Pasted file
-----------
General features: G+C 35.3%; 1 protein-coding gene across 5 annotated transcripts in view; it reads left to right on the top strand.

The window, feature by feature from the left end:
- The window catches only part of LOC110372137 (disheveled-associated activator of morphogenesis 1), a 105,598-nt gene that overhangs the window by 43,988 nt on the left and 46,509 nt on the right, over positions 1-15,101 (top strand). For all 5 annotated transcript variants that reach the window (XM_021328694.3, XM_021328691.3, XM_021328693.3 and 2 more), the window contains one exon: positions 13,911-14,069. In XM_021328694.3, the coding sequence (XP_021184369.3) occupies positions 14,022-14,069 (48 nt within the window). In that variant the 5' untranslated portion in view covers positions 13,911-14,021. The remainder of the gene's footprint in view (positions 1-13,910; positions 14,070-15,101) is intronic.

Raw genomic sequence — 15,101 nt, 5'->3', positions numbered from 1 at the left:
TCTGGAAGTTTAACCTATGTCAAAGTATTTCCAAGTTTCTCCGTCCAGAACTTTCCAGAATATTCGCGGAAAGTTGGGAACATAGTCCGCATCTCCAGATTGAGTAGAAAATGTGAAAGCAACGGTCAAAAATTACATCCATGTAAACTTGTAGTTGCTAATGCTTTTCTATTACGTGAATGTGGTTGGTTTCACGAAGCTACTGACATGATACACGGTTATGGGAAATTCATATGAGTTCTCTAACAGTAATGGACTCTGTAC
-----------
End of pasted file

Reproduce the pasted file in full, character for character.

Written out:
General features: G+C 35.3%; 1 protein-coding gene across 5 annotated transcripts in view; it reads left to right on the top strand.

The window, feature by feature from the left end:
- The window catches only part of LOC110372137 (disheveled-associated activator of morphogenesis 1), a 105,598-nt gene that overhangs the window by 43,988 nt on the left and 46,509 nt on the right, over positions 1-15,101 (top strand). For all 5 annotated transcript variants that reach the window (XM_021328694.3, XM_021328691.3, XM_021328693.3 and 2 more), the window contains one exon: positions 13,911-14,069. In XM_021328694.3, the coding sequence (XP_021184369.3) occupies positions 14,022-14,069 (48 nt within the window). In that variant the 5' untranslated portion in view covers positions 13,911-14,021. The remainder of the gene's footprint in view (positions 1-13,910; positions 14,070-15,101) is intronic.

Raw genomic sequence — 15,101 nt, 5'->3', positions numbered from 1 at the left:
TCTGGAAGTTTAACCTATGTCAAAGTATTTCCAAGTTTCTCCGTCCAGAACTTTCCAGAATATTCGCGGAAAGTTGGGAACATAGTCCGCATCTCCAGATTGAGTAGAAAATGTGAAAGCAACGGTCAAAAATTACATCCATGTAAACTTGTAGTTGCTAATGCTTTTCTATTACGTGAATGTGGTTGGTTTCACGAAGCTACTGACATGATACACGGTTATGGGAAATTCATATGAGTTCTCTAACAGTAATGGACTCTGTAC